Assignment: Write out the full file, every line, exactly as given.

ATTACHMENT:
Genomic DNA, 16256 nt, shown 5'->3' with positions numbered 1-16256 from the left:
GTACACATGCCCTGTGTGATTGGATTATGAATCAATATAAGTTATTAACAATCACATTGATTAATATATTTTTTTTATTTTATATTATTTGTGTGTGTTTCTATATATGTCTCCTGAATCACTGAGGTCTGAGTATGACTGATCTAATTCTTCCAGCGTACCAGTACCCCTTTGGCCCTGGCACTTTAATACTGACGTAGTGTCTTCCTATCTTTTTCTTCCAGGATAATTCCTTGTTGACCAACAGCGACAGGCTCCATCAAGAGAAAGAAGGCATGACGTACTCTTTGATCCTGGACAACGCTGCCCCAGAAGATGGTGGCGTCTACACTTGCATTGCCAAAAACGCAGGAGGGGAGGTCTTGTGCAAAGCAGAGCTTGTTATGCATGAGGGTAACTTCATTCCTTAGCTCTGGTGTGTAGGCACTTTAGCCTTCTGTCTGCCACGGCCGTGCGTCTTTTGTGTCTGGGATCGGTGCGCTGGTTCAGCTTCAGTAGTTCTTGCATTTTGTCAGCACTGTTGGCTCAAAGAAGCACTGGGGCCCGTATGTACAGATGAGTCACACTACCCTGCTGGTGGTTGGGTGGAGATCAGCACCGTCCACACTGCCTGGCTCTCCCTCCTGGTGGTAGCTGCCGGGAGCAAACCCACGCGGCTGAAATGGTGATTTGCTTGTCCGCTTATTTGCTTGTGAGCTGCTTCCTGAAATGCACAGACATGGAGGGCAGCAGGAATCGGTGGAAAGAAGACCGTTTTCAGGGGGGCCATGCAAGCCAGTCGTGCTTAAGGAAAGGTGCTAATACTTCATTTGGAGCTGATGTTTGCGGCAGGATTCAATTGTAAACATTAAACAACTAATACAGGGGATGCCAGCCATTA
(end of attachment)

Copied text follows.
Genomic DNA, 16256 nt, shown 5'->3' with positions numbered 1-16256 from the left:
GTACACATGCCCTGTGTGATTGGATTATGAATCAATATAAGTTATTAACAATCACATTGATTAATATATTTTTTTTATTTTATATTATTTGTGTGTGTTTCTATATATGTCTCCTGAATCACTGAGGTCTGAGTATGACTGATCTAATTCTTCCAGCGTACCAGTACCCCTTTGGCCCTGGCACTTTAATACTGACGTAGTGTCTTCCTATCTTTTTCTTCCAGGATAATTCCTTGTTGACCAACAGCGACAGGCTCCATCAAGAGAAAGAAGGCATGACGTACTCTTTGATCCTGGACAACGCTGCCCCAGAAGATGGTGGCGTCTACACTTGCATTGCCAAAAACGCAGGAGGGGAGGTCTTGTGCAAAGCAGAGCTTGTTATGCATGAGGGTAACTTCATTCCTTAGCTCTGGTGTGTAGGCACTTTAGCCTTCTGTCTGCCACGGCCGTGCGTCTTTTGTGTCTGGGATCGGTGCGCTGGTTCAGCTTCAGTAGTTCTTGCATTTTGTCAGCACTGTTGGCTCAAAGAAGCACTGGGGCCCGTATGTACAGATGAGTCACACTACCCTGCTGGTGGTTGGGTGGAGATCAGCACCGTCCACACTGCCTGGCTCTCCCTCCTGGTGGTAGCTGCCGGGAGCAAACCCACGCGGCTGAAATGGTGATTTGCTTGTCCGCTTATTTGCTTGTGAGCTGCTTCCTGAAATGCACAGACATGGAGGGCAGCAGGAATCGGTGGAAAGAAGACCGTTTTCAGGGGGGCCATGCAAGCCAGTCGTGCTTAAGGAAAGGTGCTAATACTTCATTTGGAGCTGATGTTTGCGGCAGGATTCAATTGTAAACATTAAACAACTAATACAGGGGATGCCAGCCATTA